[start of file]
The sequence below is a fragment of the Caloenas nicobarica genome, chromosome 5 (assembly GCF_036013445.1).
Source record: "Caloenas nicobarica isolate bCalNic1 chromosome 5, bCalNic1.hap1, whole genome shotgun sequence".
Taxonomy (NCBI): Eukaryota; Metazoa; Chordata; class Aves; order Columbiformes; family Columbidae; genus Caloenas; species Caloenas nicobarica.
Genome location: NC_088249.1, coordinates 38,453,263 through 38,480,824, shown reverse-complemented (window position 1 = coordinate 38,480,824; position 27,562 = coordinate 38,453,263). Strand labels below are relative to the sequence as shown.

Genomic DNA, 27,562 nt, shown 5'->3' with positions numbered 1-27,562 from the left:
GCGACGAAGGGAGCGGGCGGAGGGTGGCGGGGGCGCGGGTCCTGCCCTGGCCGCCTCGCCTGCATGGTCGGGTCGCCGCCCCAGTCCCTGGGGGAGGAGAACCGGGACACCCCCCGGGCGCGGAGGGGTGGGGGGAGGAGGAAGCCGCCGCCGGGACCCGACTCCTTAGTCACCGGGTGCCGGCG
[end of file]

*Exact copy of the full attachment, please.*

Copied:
The sequence below is a fragment of the Caloenas nicobarica genome, chromosome 5 (assembly GCF_036013445.1).
Source record: "Caloenas nicobarica isolate bCalNic1 chromosome 5, bCalNic1.hap1, whole genome shotgun sequence".
Taxonomy (NCBI): Eukaryota; Metazoa; Chordata; class Aves; order Columbiformes; family Columbidae; genus Caloenas; species Caloenas nicobarica.
Genome location: NC_088249.1, coordinates 38,453,263 through 38,480,824, shown reverse-complemented (window position 1 = coordinate 38,480,824; position 27,562 = coordinate 38,453,263). Strand labels below are relative to the sequence as shown.

Genomic DNA, 27,562 nt, shown 5'->3' with positions numbered 1-27,562 from the left:
GCGACGAAGGGAGCGGGCGGAGGGTGGCGGGGGCGCGGGTCCTGCCCTGGCCGCCTCGCCTGCATGGTCGGGTCGCCGCCCCAGTCCCTGGGGGAGGAGAACCGGGACACCCCCCGGGCGCGGAGGGGTGGGGGGAGGAGGAAGCCGCCGCCGGGACCCGACTCCTTAGTCACCGGGTGCCGGCG